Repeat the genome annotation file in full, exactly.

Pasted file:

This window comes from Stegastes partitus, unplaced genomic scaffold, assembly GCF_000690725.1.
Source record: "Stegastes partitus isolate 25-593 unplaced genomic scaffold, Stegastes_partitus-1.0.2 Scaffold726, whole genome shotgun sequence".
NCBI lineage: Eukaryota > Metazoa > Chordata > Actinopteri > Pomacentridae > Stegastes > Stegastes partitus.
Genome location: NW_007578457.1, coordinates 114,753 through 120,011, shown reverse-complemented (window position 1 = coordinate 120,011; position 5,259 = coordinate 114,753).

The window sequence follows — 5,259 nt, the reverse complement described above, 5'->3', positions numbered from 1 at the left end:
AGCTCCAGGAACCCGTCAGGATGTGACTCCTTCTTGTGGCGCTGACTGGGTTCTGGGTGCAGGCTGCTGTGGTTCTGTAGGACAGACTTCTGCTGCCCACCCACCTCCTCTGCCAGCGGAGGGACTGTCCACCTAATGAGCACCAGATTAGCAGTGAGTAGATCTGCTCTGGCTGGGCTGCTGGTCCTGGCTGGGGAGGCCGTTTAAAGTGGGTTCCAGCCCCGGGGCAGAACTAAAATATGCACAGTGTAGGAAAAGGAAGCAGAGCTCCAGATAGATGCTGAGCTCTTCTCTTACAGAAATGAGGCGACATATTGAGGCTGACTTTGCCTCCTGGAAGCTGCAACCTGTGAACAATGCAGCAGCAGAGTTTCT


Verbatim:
This window comes from Stegastes partitus, unplaced genomic scaffold, assembly GCF_000690725.1.
Source record: "Stegastes partitus isolate 25-593 unplaced genomic scaffold, Stegastes_partitus-1.0.2 Scaffold726, whole genome shotgun sequence".
NCBI lineage: Eukaryota > Metazoa > Chordata > Actinopteri > Pomacentridae > Stegastes > Stegastes partitus.
Genome location: NW_007578457.1, coordinates 114,753 through 120,011, shown reverse-complemented (window position 1 = coordinate 120,011; position 5,259 = coordinate 114,753).

The window sequence follows — 5,259 nt, the reverse complement described above, 5'->3', positions numbered from 1 at the left end:
AGCTCCAGGAACCCGTCAGGATGTGACTCCTTCTTGTGGCGCTGACTGGGTTCTGGGTGCAGGCTGCTGTGGTTCTGTAGGACAGACTTCTGCTGCCCACCCACCTCCTCTGCCAGCGGAGGGACTGTCCACCTAATGAGCACCAGATTAGCAGTGAGTAGATCTGCTCTGGCTGGGCTGCTGGTCCTGGCTGGGGAGGCCGTTTAAAGTGGGTTCCAGCCCCGGGGCAGAACTAAAATATGCACAGTGTAGGAAAAGGAAGCAGAGCTCCAGATAGATGCTGAGCTCTTCTCTTACAGAAATGAGGCGACATATTGAGGCTGACTTTGCCTCCTGGAAGCTGCAACCTGTGAACAATGCAGCAGCAGAGTTTCT